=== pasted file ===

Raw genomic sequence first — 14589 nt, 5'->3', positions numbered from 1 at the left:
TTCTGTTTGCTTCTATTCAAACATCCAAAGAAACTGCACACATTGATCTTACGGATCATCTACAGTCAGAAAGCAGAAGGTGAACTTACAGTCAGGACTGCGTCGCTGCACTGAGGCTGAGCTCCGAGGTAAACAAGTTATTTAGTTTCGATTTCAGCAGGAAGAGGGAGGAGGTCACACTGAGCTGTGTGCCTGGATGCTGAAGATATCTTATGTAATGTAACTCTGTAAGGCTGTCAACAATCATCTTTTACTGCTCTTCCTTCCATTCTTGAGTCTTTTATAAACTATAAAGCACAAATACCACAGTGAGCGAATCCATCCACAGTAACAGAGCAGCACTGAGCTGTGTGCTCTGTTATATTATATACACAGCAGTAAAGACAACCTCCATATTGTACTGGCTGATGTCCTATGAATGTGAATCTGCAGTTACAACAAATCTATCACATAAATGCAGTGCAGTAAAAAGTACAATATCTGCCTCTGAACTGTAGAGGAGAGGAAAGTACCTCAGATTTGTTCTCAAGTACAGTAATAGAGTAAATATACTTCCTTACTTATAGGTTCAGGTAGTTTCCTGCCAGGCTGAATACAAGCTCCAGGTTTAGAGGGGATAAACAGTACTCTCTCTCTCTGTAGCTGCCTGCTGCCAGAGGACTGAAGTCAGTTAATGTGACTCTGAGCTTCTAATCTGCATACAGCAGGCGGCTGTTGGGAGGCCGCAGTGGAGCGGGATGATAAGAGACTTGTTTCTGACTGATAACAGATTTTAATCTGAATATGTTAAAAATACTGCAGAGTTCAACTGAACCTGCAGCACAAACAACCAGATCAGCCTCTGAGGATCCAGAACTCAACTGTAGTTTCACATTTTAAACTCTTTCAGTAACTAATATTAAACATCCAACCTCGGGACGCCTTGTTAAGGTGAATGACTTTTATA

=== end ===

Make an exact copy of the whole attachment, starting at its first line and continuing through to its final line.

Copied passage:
Raw genomic sequence first — 14589 nt, 5'->3', positions numbered from 1 at the left:
TTCTGTTTGCTTCTATTCAAACATCCAAAGAAACTGCACACATTGATCTTACGGATCATCTACAGTCAGAAAGCAGAAGGTGAACTTACAGTCAGGACTGCGTCGCTGCACTGAGGCTGAGCTCCGAGGTAAACAAGTTATTTAGTTTCGATTTCAGCAGGAAGAGGGAGGAGGTCACACTGAGCTGTGTGCCTGGATGCTGAAGATATCTTATGTAATGTAACTCTGTAAGGCTGTCAACAATCATCTTTTACTGCTCTTCCTTCCATTCTTGAGTCTTTTATAAACTATAAAGCACAAATACCACAGTGAGCGAATCCATCCACAGTAACAGAGCAGCACTGAGCTGTGTGCTCTGTTATATTATATACACAGCAGTAAAGACAACCTCCATATTGTACTGGCTGATGTCCTATGAATGTGAATCTGCAGTTACAACAAATCTATCACATAAATGCAGTGCAGTAAAAAGTACAATATCTGCCTCTGAACTGTAGAGGAGAGGAAAGTACCTCAGATTTGTTCTCAAGTACAGTAATAGAGTAAATATACTTCCTTACTTATAGGTTCAGGTAGTTTCCTGCCAGGCTGAATACAAGCTCCAGGTTTAGAGGGGATAAACAGTACTCTCTCTCTCTGTAGCTGCCTGCTGCCAGAGGACTGAAGTCAGTTAATGTGACTCTGAGCTTCTAATCTGCATACAGCAGGCGGCTGTTGGGAGGCCGCAGTGGAGCGGGATGATAAGAGACTTGTTTCTGACTGATAACAGATTTTAATCTGAATATGTTAAAAATACTGCAGAGTTCAACTGAACCTGCAGCACAAACAACCAGATCAGCCTCTGAGGATCCAGAACTCAACTGTAGTTTCACATTTTAAACTCTTTCAGTAACTAATATTAAACATCCAACCTCGGGACGCCTTGTTAAGGTGAATGACTTTTATA